The boom in internet-connected devices and the concomitant rise in data collection have led to a “legislative drag”, but eventually legislation concerning privacy rights and data protection will become as fully embedded in technology as regulations on safety are in the automotive industry.
That’s the view of two Members of the European Parliament (MEPs) sitting on the Committee on Civil Liberties, Justice and Home Affairs, who were speaking at a discussion on personal data protection hosted by European Parliament Information Office in the UK.
Speaking at the same event, the Information Commissioner’s Office (ICO) warned that data protection authorities are “facing considerable resource challenges” due to the digital boom.
Currently, the European Commission’s Article 29 Data Protection Working Party – set up in 1995 to ensure “the protection of individuals with regard to the processing of personal data” – is advising on an updated policy designed to account for unforeseen advances in technology, such as the public internet, in the years since.
The body has previously warned how the Internet of Things (IoT) will require new forms of consent.
Estonian MEP and vice chair of Group of the Progressive Alliance of Socialists and Democrats, Marju Lauristin, who is leading the drive for the draft directive through the European Parliament, explained why it is required.
“More and more we are deepening our existence in the digital sphere,” she told the audience at Europe House.
“Our main concern and the whole objective of this legislation is to really secure the basic human rights for privacy, the basic human rights to be able to make free choices,” Lauristin – a professor of communications – said. “In this new environment there’s more and more digital to control.”
Timothy Kirkhope (pictured) is Conservative MEP for Yorkshire and Humberside, EU spokesman on Law and Justice and also a member of the Committee on Civil Liberties, Justice and Home Affairs. He agreed that new legislation is required in order to catch up with developments in technology and the sheer amount of data generated by internet-connected devices.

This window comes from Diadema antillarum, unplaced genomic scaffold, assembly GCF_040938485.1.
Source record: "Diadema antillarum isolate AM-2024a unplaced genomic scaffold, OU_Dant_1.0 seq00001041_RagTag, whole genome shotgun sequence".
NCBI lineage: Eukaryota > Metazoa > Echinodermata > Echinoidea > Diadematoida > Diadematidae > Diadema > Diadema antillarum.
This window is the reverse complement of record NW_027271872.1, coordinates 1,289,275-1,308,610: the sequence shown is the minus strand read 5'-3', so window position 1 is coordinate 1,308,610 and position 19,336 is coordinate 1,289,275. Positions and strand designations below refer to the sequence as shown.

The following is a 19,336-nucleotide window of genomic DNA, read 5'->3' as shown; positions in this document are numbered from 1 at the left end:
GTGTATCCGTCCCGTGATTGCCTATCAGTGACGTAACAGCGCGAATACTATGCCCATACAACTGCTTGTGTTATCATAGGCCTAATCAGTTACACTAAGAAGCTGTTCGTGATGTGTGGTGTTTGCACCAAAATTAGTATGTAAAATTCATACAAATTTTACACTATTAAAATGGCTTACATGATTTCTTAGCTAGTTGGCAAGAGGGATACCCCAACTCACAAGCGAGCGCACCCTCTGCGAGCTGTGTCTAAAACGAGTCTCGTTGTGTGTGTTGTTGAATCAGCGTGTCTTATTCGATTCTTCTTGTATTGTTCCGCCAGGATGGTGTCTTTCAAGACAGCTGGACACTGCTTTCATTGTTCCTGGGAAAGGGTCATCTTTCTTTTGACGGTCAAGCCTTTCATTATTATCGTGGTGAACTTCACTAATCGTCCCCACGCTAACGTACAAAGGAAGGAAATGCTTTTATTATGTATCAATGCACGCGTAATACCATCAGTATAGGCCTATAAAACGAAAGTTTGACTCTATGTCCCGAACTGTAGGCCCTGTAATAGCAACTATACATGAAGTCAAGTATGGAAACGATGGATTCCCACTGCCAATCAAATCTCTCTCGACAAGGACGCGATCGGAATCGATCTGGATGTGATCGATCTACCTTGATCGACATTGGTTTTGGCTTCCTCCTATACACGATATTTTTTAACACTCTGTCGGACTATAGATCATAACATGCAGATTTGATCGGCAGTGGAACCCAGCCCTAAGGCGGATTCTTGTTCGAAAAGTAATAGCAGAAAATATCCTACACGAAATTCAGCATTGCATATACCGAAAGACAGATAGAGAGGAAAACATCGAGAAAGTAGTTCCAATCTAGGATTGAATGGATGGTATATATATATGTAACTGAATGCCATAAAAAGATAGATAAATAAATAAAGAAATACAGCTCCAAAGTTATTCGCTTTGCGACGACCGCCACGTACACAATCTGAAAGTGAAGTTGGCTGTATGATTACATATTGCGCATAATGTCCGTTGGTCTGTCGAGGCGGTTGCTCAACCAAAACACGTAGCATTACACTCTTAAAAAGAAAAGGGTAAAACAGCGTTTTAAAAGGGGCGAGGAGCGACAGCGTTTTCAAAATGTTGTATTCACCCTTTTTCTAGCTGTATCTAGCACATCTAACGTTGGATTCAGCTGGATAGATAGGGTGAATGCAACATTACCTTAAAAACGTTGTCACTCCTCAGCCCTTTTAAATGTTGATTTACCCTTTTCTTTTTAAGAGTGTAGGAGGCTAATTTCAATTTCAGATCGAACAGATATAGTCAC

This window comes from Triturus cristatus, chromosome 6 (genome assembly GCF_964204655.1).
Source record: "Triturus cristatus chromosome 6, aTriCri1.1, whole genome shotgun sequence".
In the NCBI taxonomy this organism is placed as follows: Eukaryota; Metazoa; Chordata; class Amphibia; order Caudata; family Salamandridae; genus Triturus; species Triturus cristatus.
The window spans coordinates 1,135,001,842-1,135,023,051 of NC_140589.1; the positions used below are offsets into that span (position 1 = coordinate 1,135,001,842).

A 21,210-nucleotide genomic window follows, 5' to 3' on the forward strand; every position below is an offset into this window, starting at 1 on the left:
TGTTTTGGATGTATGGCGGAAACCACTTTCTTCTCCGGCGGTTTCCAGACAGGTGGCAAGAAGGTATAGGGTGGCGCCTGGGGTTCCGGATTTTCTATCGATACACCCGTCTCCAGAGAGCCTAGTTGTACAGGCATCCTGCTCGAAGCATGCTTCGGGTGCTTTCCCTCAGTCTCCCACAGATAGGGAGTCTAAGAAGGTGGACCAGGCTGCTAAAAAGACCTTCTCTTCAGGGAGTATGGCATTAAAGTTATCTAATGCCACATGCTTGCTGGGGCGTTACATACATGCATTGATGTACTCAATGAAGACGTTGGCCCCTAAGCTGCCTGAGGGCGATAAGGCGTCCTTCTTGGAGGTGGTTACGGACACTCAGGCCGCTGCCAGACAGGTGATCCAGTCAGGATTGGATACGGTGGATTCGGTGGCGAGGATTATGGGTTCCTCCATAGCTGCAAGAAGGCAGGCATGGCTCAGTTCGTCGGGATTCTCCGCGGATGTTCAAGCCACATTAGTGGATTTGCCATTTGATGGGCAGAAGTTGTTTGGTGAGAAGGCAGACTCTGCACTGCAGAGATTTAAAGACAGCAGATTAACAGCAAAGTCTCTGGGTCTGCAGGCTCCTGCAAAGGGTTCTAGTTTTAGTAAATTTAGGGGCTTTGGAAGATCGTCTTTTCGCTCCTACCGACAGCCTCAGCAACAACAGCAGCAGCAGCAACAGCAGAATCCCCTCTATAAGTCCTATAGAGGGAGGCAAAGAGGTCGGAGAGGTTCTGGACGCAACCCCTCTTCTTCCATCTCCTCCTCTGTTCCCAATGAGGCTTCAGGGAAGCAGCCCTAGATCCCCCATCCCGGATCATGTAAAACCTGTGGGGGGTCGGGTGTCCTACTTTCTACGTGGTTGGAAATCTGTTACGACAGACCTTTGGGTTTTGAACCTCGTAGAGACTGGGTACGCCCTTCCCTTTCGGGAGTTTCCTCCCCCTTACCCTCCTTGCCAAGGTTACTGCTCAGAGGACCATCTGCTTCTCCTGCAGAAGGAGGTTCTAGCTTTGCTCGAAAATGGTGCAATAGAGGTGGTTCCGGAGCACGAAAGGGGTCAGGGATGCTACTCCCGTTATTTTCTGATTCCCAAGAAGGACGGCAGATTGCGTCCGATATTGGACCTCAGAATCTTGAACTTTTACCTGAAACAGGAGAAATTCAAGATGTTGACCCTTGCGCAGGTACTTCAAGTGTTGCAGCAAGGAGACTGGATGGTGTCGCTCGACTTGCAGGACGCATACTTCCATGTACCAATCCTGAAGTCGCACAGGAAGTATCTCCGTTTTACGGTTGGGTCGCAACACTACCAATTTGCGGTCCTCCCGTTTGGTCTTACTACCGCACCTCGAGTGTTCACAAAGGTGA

“We are in a very fast-moving world; we have got a situation with data where there is what I would describe as a ‘legislative drag’. Legislation was always going to fall behind,” said Kirkhope, who argued that even after the directive is passed, the European Parliament will need to constantly reevaluate it as technology advances.
“It’s taken years to get through what we’re doing now, and when we’ve done it we’ll have to look at it again. We’ll have to continue,” he said, using the analogy of smartphone software updates.
“Like a smartphone, which is automatically updated remotely, we’re going to have to keep updating our legislation to take into account changes in technology.”
One of the key areas the working party is examining is “the balance between protection and advantage and the question of necessity and proportionality in the collection of data”, Kirkhope explained, stating that it’s important that organisations know what they can and can’t do with personal information and that legislation must take account of the different ways in which data is used.
“There is a difference between companies who collect data for the use of their clients and customers, and those that collect data as a resource in itself, to be traded on the open market. These are very important differentiations and comparisons,” Kirkhope said, before arguing that it’s particularly important that the authorities adopt an ethical approach to data collection.
“When it comes to the question of law enforcement, it’s very important that European citizens have confidence in how data about them that is collected is actually used and protected and what redress they may have in the event of that data being improperly used or applied,” he said.
Lauristin argued that legislation will eventually catch up with the internet in the same way that regulators eventually imposed safety standards on the automobile – an earlier technological advance that was also unforeseen.
“In the beginning, nobody could imagine how much regulation would be involved concerning the standards for the construction of all those vehicles and everything surrounding them,” she said.
While requiring early automobile manufactures to obey safety regulations was undoubtedly at the time seen as “a burden”, Lauristin continued, it would be hard these days to argue that safety standards concerning the manufacture of cars should not be enshrined in law.
“Now we can use a car and be very confident that a very high level of safety and security has been implemented in the product itself. You wouldn’t take a taxi if you weren’t sure that the taxi driver would comply with traffic regulations,” she said.
Lauristin described how the world is approaching a point where consumers expect organisations to comply with certain rules surrounding the use of technology and personal information.
“With this information highway we’re all on, we are approaching the same situation. We as users want to be safe and secure, sure that the people who create the technology, that the people who are using the technology, will comply with these safety standards regulations,” she said.